June 16, 2019
BANGOR DAILY NEWS (BANGOR, MAINE

Chief of emergency medicine named by Penobscot Bay Medical Center

ROCKPORT — Jim Curtis, M.D., has been appointed chief of emergency medicine by the Penobscot Bay Medical Center board of trustees. Curtis will assume the responsibilities previously held by Ted Schettler, M.D., including oversight of the hospital’s emergency room. Schettler is retiring from his hospital work after 10 years in the emergency room.

“I like the variety of medicine in the emergency room,” said Curtis. “There’s never a dull moment, and if there is, it quickly passes.” Curtis joined the PBMC medical staff as an emergency room physician in July 1987.

Before moving to the midcoast, he was a resident in family practice at a hospital in Augusta. Curtis graduated from the University of Minnesota Medical School in 1984.

According to Curtis, “Working in the emergency room allows me to be on the front lines, actively working to help people, triaging their problems and getting them to the appropriate care.”

His commitment extends beyond the hospital. As medical control director for Region 6 of the State Emergency Medical Service, Curtis also is involved in prehospital care.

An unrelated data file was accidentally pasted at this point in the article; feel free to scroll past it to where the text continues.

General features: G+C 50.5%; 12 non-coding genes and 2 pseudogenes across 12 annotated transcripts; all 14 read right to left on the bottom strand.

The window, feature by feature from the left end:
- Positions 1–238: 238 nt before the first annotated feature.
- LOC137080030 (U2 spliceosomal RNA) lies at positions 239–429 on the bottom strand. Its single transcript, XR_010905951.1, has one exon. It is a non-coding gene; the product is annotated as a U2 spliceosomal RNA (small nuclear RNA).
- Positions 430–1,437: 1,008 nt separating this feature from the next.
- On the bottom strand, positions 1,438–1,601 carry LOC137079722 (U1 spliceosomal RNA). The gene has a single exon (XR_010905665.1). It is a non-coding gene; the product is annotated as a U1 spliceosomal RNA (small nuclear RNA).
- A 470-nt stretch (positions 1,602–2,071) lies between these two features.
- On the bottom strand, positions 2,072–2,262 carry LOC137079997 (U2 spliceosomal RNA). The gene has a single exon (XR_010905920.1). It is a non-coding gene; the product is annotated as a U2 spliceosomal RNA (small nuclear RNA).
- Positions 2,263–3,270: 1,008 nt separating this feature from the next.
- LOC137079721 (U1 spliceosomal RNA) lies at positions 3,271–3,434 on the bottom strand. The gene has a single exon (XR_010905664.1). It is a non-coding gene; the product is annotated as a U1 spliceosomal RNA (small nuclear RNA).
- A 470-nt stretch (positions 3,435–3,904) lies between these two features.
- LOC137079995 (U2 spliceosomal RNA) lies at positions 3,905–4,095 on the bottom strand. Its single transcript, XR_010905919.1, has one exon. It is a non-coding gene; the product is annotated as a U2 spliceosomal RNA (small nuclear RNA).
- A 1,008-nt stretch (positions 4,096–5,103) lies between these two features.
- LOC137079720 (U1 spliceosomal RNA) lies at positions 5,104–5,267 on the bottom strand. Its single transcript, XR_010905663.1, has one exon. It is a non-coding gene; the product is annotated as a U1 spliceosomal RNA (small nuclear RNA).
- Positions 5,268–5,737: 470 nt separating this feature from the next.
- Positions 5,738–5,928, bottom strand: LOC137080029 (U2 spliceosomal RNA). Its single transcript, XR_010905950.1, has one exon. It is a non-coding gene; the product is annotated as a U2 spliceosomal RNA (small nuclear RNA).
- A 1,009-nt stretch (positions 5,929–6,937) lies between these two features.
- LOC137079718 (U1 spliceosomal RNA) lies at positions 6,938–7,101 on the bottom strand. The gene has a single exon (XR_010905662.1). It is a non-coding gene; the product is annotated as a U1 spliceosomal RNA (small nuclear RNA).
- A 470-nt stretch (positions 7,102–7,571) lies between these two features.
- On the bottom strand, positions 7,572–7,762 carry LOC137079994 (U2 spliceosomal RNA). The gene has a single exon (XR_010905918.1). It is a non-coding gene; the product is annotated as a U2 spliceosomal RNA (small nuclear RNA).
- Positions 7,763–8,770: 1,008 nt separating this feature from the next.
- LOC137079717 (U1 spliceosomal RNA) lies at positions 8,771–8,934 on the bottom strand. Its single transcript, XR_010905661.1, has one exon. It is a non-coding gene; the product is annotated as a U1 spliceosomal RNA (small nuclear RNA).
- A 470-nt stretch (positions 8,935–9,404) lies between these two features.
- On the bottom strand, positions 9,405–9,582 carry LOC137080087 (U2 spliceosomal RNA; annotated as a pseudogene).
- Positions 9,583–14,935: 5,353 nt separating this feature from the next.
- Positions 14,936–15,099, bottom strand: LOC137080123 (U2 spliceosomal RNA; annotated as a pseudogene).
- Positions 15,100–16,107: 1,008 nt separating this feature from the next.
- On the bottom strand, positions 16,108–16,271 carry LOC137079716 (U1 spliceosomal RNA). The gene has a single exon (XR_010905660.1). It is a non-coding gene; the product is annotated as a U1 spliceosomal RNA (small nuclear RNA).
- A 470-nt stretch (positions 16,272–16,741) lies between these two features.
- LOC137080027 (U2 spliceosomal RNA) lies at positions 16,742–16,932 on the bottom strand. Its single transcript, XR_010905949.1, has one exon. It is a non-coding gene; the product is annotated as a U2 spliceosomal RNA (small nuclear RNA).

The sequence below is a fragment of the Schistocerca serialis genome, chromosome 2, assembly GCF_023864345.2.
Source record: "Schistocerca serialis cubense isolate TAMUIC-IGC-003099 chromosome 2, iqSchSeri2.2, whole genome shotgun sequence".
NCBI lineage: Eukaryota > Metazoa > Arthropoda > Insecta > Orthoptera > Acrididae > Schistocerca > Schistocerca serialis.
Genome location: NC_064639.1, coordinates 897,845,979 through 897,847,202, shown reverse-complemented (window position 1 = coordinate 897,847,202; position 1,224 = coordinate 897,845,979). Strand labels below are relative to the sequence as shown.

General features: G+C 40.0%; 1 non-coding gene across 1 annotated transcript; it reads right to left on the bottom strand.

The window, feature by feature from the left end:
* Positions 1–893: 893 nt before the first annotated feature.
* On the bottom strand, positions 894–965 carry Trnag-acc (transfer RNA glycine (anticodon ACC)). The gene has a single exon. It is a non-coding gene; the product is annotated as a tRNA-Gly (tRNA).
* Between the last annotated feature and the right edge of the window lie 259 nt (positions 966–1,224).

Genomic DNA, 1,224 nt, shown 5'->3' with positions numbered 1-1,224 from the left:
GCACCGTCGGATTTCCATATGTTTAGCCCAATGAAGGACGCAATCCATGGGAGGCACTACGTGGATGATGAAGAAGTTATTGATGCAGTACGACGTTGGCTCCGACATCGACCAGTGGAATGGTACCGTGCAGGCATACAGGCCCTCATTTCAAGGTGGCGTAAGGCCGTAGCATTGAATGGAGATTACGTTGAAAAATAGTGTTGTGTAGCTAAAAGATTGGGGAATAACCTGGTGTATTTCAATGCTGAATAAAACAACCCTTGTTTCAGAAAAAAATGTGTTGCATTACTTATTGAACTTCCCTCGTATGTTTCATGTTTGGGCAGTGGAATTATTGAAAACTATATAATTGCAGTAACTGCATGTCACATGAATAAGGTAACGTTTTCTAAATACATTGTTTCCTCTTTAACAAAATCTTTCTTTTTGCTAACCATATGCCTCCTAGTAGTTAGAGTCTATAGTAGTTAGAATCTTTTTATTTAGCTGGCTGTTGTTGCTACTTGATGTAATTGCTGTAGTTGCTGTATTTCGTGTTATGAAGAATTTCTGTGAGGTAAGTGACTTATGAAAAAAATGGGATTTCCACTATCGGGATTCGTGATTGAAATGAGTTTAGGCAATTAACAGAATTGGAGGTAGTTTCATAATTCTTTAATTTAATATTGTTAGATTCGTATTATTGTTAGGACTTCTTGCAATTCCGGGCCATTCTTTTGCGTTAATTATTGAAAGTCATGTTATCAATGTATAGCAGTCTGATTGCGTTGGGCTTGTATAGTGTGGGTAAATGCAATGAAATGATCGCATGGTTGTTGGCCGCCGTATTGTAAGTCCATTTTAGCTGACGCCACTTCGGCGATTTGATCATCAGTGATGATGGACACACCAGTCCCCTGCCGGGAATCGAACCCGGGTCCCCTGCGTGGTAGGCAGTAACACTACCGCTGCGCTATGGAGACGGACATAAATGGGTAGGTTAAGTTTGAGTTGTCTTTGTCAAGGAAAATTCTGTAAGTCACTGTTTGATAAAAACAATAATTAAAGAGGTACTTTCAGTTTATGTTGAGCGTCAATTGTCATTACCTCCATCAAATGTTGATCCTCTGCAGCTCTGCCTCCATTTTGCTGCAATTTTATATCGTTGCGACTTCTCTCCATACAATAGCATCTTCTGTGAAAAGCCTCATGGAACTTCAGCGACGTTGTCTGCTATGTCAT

“I see the field as an extension of the emergency room,” said Curtis, “and our cooperation with ambulance crews is crucial to successful outcomes. We’re fortunate in this area to have more and more paramedics joining the ranks, and their presence makes a big difference in the level of care. In the recent past I can think of at least two cases where the presence of paramedics working in conjunction with the emergency room were able to save their patient’s life. Without them on the scene, both people probably would have died.”

As a medical control director, Curtis participates in the Physicians Advisory Board to the Emergency Medical Service Board in Augusta. That group sets protocols and standards of care relative to what ambulance crews can do when responding to emergencies. They recently completed a booklet titled “Prehospital Treatment Protocols” which guides both emergency room physicians and ambulance crews in determining appropriate responses in the field.

Working with Curtis in the PBMC emergency room is a large and varied group. Fellow emergency room physicians are Jim Kilgour, Karen Young, Bill Zwartjes, Steve Moore and Curtis Smith. Rounding out the staff are 25 nurses, five control technicians and four volunteers who help keep the department open 24 hours a day, 365 days a year.

“Last year we treated over 19,000 visits to the emergency room,” said Curtis. Curtis lives in Camden with his wife, Gayle, and their two children, Lauren and Colin.


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